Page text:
Beginning Monday August 25, the infantry barracks museum will be closed for remodeling and to prepare for a new theater and exhibits. Work is expected to be completed by spring of 2015. The site's movie will be played in the visitor center upon request.
Symbols of Sacrifice
Fort Scott National Historic Site (FSNHS) is pleased to partner with the Friends of FSNHS, Mercy Hospital, and the Symbols of Sacrifice Committee to present Symbols of Sacrifice, a series of programs and activities that honor the sacrifice of Americans throughout our nation's history. The main focus of the event will be a Field of Honor on the historic FSNHS Parade Ground, where a US flag will fly for each service member who has died while serving in theater supporting US military operations during the War on Terrorism. The purpose is to remember the fallen, their sacrifice and their humanity, not to glorify war.
Activities begin at 7:00 a.m. on Saturday, September 13, when the reading of the names of the nearly 7,000 fallen shall begin over the downtown public address system. The reading shall temporarily pause for the 9:00 a.m. start of the Mercy Hospital/Friends of FSNHS non-competitive 5K Run and 1 Mile Walk from Skubitz Plaza, adjacent to FSNHS. You can show your support by participating in either of these events. Registration is available online at
Paper forms for mailing in your registration are available at Mercy Hospital in Fort Scott, as well as at the FSNHS Visitor Center. Please try to register by September 1st, although late registration is available, subject to the terms listed with the registration.
Activities continue at FSNHS at 10:45 a.m. with a timeline of uniformed re-enactors in period military garb who will highlight American military sacrifice from the Revolution to the 21st Century. At 11:30 a.m. the Fort Scott High School ensemble and band shall perform patriotic musical selections leading up to a noon remembrance ceremony "on the bricks" in front of the FSNHS Visitor Center. Along with much appreciated local participation, US Army (Retired) Lt Colonel Peter Schifferle, PhD, Professor of History at the Command and General Staff College at Fort Leavenworth, shall provide appropriate keynote remarks, and members of the Kansas City St. Andrew's Pipes and Drums shall offer selected musical interludes.
For those who are interested, the Farmers' Market shall have lunch options available for sale on Skubitz Plaza. Visitors are welcome to visit the Field of Honor before and after the noon ceremony. Activities continue soon after conclusion of the noon ceremony with Lt Col Schifferle offering a more in-depth discussion of American military sacrifice. Local favorite Ralph Carlson and friends shall provide a stirring patriotic music concert beginning at 2:00 p.m., and those who missed the morning's military timeline program shall have the opportunity again at 2:45 p.m.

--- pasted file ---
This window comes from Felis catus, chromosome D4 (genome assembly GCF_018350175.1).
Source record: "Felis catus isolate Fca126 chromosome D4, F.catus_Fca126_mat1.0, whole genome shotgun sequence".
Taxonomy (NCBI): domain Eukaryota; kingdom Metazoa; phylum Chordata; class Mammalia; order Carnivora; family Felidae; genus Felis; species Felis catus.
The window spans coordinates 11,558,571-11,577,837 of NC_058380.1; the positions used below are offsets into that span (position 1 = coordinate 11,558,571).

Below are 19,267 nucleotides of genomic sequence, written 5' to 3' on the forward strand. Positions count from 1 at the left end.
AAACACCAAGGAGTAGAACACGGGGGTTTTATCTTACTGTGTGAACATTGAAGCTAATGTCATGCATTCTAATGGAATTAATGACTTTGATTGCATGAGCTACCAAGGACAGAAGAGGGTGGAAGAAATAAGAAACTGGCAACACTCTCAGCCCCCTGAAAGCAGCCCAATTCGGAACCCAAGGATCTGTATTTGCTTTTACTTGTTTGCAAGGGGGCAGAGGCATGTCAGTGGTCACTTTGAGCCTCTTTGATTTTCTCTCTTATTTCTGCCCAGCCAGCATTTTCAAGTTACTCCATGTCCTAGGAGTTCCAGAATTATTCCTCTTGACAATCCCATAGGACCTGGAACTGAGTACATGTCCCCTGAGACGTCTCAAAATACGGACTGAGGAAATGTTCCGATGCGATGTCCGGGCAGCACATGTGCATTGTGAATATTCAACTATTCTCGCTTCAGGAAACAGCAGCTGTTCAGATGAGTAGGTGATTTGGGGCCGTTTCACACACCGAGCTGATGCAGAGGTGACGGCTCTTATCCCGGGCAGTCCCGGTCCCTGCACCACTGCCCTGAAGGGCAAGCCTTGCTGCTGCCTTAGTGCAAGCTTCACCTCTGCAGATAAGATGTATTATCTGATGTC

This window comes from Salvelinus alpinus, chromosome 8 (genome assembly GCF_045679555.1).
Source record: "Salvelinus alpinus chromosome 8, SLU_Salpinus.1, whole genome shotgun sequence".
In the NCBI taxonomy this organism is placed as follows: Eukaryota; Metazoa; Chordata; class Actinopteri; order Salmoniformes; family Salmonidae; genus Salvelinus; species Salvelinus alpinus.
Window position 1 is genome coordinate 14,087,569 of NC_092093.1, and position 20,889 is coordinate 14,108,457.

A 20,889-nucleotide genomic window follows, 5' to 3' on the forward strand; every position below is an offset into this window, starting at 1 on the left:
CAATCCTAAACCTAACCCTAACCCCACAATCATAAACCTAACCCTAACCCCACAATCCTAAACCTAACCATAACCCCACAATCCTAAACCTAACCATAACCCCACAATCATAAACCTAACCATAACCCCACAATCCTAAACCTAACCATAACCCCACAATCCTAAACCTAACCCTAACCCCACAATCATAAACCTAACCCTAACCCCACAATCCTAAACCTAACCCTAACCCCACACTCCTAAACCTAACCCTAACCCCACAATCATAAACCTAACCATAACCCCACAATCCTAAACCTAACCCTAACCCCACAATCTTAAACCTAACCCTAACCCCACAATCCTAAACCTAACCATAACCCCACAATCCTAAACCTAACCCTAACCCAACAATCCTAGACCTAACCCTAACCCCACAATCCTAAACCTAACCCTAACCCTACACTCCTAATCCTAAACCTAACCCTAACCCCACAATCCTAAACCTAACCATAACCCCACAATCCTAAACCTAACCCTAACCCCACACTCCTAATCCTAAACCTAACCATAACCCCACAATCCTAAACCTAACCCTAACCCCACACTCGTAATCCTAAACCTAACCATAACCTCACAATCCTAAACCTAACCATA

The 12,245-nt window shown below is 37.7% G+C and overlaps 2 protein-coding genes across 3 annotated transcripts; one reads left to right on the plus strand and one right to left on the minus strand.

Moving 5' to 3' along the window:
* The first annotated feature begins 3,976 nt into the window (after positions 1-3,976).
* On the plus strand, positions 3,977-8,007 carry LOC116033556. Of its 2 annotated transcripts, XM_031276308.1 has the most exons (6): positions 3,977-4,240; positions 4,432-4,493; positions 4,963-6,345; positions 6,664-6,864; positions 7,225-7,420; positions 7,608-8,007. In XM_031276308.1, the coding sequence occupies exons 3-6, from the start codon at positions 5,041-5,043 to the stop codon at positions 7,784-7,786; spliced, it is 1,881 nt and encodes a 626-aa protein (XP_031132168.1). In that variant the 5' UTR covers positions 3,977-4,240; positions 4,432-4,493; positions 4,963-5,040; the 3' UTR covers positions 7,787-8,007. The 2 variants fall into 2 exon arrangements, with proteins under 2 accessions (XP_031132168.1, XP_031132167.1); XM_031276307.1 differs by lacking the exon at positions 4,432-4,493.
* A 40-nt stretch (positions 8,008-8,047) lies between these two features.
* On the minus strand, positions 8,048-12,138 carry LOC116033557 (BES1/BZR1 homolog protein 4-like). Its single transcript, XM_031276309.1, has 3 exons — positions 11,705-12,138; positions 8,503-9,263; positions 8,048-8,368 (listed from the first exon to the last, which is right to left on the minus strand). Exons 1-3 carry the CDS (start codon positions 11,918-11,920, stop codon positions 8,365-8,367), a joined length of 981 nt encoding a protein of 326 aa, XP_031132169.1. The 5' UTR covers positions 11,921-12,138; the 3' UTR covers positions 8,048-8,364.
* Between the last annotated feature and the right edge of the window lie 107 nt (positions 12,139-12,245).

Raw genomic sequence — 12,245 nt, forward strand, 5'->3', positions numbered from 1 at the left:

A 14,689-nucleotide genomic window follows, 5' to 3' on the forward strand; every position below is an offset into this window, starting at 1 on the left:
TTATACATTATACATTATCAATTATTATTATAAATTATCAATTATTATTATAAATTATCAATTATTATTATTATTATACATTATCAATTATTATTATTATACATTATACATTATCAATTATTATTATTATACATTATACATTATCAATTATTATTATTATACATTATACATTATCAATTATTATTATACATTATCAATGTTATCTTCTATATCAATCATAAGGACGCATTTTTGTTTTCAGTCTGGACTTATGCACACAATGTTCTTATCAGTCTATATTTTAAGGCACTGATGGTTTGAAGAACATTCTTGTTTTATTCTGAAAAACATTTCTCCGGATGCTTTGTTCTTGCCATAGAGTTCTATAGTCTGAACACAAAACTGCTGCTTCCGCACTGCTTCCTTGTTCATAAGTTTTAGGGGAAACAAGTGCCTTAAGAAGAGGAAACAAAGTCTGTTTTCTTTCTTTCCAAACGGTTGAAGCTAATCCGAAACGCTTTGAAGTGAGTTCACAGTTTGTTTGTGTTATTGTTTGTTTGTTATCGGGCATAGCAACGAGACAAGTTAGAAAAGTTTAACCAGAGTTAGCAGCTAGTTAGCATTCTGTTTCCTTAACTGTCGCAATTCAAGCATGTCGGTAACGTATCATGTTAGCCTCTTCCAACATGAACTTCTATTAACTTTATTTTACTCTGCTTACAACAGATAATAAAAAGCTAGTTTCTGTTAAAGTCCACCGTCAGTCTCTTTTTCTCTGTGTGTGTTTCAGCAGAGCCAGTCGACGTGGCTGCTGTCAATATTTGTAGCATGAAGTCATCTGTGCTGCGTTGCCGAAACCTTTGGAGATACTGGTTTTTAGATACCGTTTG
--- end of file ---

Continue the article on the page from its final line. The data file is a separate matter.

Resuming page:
While seating will be provided for the noon ceremony, the public is welcome to bring personal folding chairs. All FSNHS programming is mobility-impaired accessible and assistive listening devices are available to those who need such –just ask a uniformed park employee for assistance. Those who plan to attend the noon ceremony and require a sign language interpreter are asked to contact FSNHS at 620-223-0310 not later than September 2 so that we can make arrangements.
The FSNHS Symbols of Sacrifice program agenda, subject to minor change, is as follows:
Saturday, September 13
he Field of Honor will remain open during daylight hours from Thursday, September 11, through Wednesday, September 17. Other than the Mercy/Friends run/walk, all Symbols of Sacrifice programs are free and mobility-impaired accessible. Fort Scott National Historic Site is a unit of the National Park Service. The park buildings are open from 8:00 a.m. to 5:00 p.m. The grounds are open from dawn to dusk.
Did You Know?
After Fort Scott was abandoned by the army in 1853, the buildings were sold at public auction, and the fort became the town of Fort Scott. One of the officers' quarters eventually became the Goodlander Home for Children. For about fifty years, orphans and other needy children were cared for here.